That's only partially right. When it comes to deterrence, deterrence depends on a nation's possessing sufficient capacity to use force (by itself or with allies), willing to use force in the situation it is trying to deter, and its enemy's knowing that it is both willing and able to use force. If any of those elements is not present, then deterrence fails.

    The first component is beyond dispute. The U.S. is the world's foremost military power among a handful of great powers. Iran lacks the individual capacity and allies to counter the U.S. The second component is also fairly certain. The U.S. has long maintained a strategic doctrine that it would act militarily, if necessary, if another nation or group of countries attempted to impede the passage of oil through the Persian Gulf or attacked Israel. That leaves the third element, Iran's perceptions, for debate.

    Hadley's argument is that if the U.S. fails to respond militarily against Syria despite the President's personally having made the use of chemical weapons a "red line" would shatter U.S. credibility. Actions speak louder than words, so it might seem that Hadley is correct.

    However, there's more to the story. Credibility is defined not only by a consistency between words and actions. When it comes to grave matters such as military force, more is involved. The preeminent reason nations use force, aside from self-defense, is to safeguard critical interests that, if undermined, would pose a significant threat to their own security. The same holds true with respect to strategic allies. Indeed, the disconnect between the President's red line and actual U.S. interests in Syria (small) undermined deterrence in that sectarian conflict.

    That would not be the case with respect to Iran. There is no doubt that free passage through the Persian Gulf, security of friendly Gulf States, and security of strategic allies (Israel, Jordan, and Egypt) are critical U.S. interests. A nuclear-armed Iran would threaten to overturn the region's balance of power in a fashion that would pose a significant threat to all of those vital interests (directly or indirectly e.g., through Iranian proxies such as Hezbollah).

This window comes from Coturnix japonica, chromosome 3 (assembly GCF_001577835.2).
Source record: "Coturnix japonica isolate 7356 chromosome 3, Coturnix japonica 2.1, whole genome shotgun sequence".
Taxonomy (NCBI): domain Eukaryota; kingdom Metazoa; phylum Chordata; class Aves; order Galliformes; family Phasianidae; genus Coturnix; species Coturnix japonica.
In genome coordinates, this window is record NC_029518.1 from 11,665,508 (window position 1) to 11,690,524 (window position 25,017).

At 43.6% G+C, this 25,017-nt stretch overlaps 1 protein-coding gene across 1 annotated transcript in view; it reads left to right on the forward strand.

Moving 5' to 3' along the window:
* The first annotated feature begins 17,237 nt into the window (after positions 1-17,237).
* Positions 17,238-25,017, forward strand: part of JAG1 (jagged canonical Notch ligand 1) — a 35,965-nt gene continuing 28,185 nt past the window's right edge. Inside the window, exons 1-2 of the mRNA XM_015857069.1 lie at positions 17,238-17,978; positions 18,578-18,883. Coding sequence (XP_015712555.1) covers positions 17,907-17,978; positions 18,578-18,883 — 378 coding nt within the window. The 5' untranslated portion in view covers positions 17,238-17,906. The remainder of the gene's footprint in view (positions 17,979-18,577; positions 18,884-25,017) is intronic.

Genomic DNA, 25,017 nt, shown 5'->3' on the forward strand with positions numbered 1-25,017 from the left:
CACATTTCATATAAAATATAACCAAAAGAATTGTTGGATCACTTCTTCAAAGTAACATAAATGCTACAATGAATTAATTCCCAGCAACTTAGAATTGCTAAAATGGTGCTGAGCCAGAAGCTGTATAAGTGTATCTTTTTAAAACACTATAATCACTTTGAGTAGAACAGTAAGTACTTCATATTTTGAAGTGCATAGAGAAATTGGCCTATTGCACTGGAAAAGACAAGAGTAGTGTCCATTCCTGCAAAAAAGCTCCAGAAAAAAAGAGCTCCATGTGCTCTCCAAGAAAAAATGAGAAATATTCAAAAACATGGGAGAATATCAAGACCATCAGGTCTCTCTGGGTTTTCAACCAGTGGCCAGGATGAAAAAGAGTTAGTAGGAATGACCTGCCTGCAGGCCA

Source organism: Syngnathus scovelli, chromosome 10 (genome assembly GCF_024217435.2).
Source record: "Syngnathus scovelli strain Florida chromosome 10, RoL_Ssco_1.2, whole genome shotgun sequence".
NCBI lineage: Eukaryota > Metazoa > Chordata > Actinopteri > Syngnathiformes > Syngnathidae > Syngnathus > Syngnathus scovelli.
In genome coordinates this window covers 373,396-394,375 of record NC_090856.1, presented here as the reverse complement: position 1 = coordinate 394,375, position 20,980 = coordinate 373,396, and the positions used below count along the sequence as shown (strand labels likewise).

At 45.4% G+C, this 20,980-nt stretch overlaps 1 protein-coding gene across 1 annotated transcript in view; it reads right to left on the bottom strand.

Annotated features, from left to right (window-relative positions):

That would leave the U.S. with two major courses of action if diplomacy and sanctions fail:

    1. The development of a deterrence regime in which, for example, any nuclear device used or attempted to be used against a strategic U.S. ally or in a bid to curtail use of the Persian Gulf would be met with an assured nuclear response by the U.S. that would all but eliminate Iran (M.A.D. remade). Iran is a rational actor despite its revolutionary rhetoric. Knowing that it would be held responsible even if a terrorist group used a nuclear device against let's say Israel would preclude Iran from proliferating such technology or devices. In other words, deterrence could work. Whether the U.S. would have the stomach to construct a Cold War-style deterrence regime is questionable.

    2. Military strikes should Iranian possession or development of nuclear weapons become imminent.

    In short, there is little reason for Iran to believe that nuclear weapons would give it the capacity to exercise regional preeminence. It would know that the U.S. would not permit it free rein, even if it possessed such weapons. It would also know that there is more than a reasonable prospect that the U.S. could act militarily to prevent it from achieving a nuclear breakout. In short, Hadley's view is but one scenario. His attempt to link Iran's calculations to whether the U.S. carries out military strikes against Syria is probably weak given the qualitative difference in U.S. interests at stake.